Though it likely wasn’t her intention, Kathy Griffin may have done us a solid.
Let’s hope her apology, as well as CNN’s dismissal of her, were both acts of genuine, scene-altering conscience — not simply craven attempts to move on as quickly as possible to the next form of cultural subterfuge.
And if that’s truly the case, let their acts of conscience be ours as well.
For when the belief exists that there was a sincere audience for presidential beheading humor, and you orchestrated a photoshoot (complete with effects) to pull it off, you cannot feign reactionary faux pas in the ready-fire-aim era of social media.
This was a calculated, intentional, attempt to tap into some sinister zeitgeist no free people should tolerate. In other words, Griffin and her collaborators clearly had (good?) reason to believe there was a market for this.
Misguided attempts at humor that draw a wince instead of a laugh are one thing — and ultimately not particularly dangerous on any level, regardless of how offensive they may be. Tasteless, sure, but not dangerous.
Yet that’s not what this was.
This was a woman, given a national platform by a major name in news, who somehow believed parroting ISIS-level acts of villainy was appropriate. It is doubtful she did this on a lark, or simply took a joyride into the forbidden zone by failing to step away from the keyboard before hitting “send.” In this day and age, that can happen to the best of us, and has happened to me.
She thought wrong, and now her career may be in jeopardy.
But before we congratulate ourselves on being morally superior to such dreck … not so fast. While Griffin crossed the line, the current political environment has created too many on both sides who have flirted with doing the same in their own way.
We have made stars out of discredited conspiracy theorists, who admit in sworn court documents they’re click-bait peddling frauds for the masses. We are legitimizing an anti-American anarchist who helped get our soldiers killed. We made a racist, anti-Semitic frog an actual thing.
Of course, as bad as all of those examples are, none of them probably stoop to the heinous level Griffin lowered herself to. But they are on the same highway to hell.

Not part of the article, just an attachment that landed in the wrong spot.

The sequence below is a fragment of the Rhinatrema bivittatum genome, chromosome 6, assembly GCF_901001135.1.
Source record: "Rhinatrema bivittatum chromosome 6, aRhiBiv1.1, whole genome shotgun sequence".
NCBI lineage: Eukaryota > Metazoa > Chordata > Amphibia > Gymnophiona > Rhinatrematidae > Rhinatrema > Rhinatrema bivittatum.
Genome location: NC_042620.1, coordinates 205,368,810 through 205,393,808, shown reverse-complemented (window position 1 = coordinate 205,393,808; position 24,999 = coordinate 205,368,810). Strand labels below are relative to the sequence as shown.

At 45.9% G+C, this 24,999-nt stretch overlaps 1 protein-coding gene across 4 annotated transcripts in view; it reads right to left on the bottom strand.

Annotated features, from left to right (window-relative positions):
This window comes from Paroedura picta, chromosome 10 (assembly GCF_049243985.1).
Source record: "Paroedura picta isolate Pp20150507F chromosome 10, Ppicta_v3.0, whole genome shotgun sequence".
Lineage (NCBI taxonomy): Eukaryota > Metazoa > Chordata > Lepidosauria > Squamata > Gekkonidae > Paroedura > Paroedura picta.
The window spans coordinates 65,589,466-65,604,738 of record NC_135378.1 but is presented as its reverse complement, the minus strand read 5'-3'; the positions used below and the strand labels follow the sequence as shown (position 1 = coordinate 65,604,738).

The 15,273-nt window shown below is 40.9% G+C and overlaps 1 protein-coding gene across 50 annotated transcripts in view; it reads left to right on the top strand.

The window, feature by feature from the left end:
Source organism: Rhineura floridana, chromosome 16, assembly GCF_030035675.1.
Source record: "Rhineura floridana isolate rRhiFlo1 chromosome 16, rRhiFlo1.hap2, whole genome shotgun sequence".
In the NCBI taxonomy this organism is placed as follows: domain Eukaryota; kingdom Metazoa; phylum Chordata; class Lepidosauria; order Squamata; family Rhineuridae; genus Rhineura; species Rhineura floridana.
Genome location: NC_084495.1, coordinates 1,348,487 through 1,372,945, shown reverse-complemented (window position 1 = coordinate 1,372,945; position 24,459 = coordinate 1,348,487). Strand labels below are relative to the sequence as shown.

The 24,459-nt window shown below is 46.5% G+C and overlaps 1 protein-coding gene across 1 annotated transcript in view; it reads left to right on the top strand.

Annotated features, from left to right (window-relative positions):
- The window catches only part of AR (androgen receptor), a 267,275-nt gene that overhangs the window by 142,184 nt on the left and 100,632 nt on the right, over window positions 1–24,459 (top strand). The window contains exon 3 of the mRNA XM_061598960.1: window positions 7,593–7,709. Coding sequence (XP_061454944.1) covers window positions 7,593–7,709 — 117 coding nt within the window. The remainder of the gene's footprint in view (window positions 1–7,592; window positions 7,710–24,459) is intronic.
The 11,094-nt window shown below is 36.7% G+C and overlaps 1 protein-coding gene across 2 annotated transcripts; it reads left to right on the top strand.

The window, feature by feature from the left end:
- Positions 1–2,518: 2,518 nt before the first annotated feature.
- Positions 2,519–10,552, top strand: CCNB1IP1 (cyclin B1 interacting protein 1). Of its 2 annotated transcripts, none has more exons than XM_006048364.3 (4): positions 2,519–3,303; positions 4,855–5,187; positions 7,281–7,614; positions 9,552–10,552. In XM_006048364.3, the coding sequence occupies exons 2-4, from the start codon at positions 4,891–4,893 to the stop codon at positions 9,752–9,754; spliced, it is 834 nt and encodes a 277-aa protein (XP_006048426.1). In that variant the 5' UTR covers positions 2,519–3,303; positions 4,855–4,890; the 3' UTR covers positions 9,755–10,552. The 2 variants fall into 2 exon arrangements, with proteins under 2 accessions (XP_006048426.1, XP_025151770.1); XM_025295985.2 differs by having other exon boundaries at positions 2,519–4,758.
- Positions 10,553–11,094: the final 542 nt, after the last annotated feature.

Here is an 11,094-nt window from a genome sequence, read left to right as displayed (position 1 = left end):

This is why Christ commands us to first remove the beam in our own eye. For if too many of us had not rewarded those appealing to the worst aspects of political tribalism, it is unlikely Griffin would’ve ever attempted such a stunt for shock value and attention; she would’ve attempted something tamer, like hanging Trump in effigy. That, by the way, was already done earlier this year.
Typically this is a practice reserved for protesting tyrants and despots, not U.S. presidents who simply disagree with you about a handful of issues. The truth is if you’re taking Trump so seriously as to protest him like was Mussolini, that says more about you than it does Trump.
It says you take Trump more seriously than he takes himself. It says you probably need to walk away from social media and cable news for a while, and maybe try gardening and gaming before skipping right to the guerrilla warfare.
Especially since, as David Harsanyi aptly put it this week, there is no political tribe so loyal to you that it deserves you making a menace of yourself for it.
Quite the contrary — both parties and all of their various tribes are far more deserving of your scorn, mockery and satire. None of them are worth throwing your life and reputation away for, as Griffin has done. And when you consider what we permit people to get away with nowadays without kicking them to the curb, that’s saying something.
So what would it look like, then, if Griffin’s gruesomeness truly opened our collective eyes to something better? It might include taking seriously the truth bomb dropped recently by Fareed Zakaria, who is another CNN personality:
“American universities seem committed to every kind of diversity except intellectual diversity. Conservative voices and views are being silenced entirely. The heart of liberty in the Western world has been freedom of speech. From the beginning, people understood that this meant protecting and listening to speech with which you disagreed. It's an attitude of self-righteousness (on the Left) that says we are so pure, so morally superior we cannot bear to hear an idea with which we disagree. Liberals think they are tolerant but often they aren't.”
Boom. Case closed.
Now employ that kind of thinking across the culture and let’s make political discourse great again. See, if we incentivize spirited debate the right way, we’ll close down the black market for the Griffins and Pepes of the world.
However, first we must agree decent people with whom we disagree are human beings who deserve to be heard, too.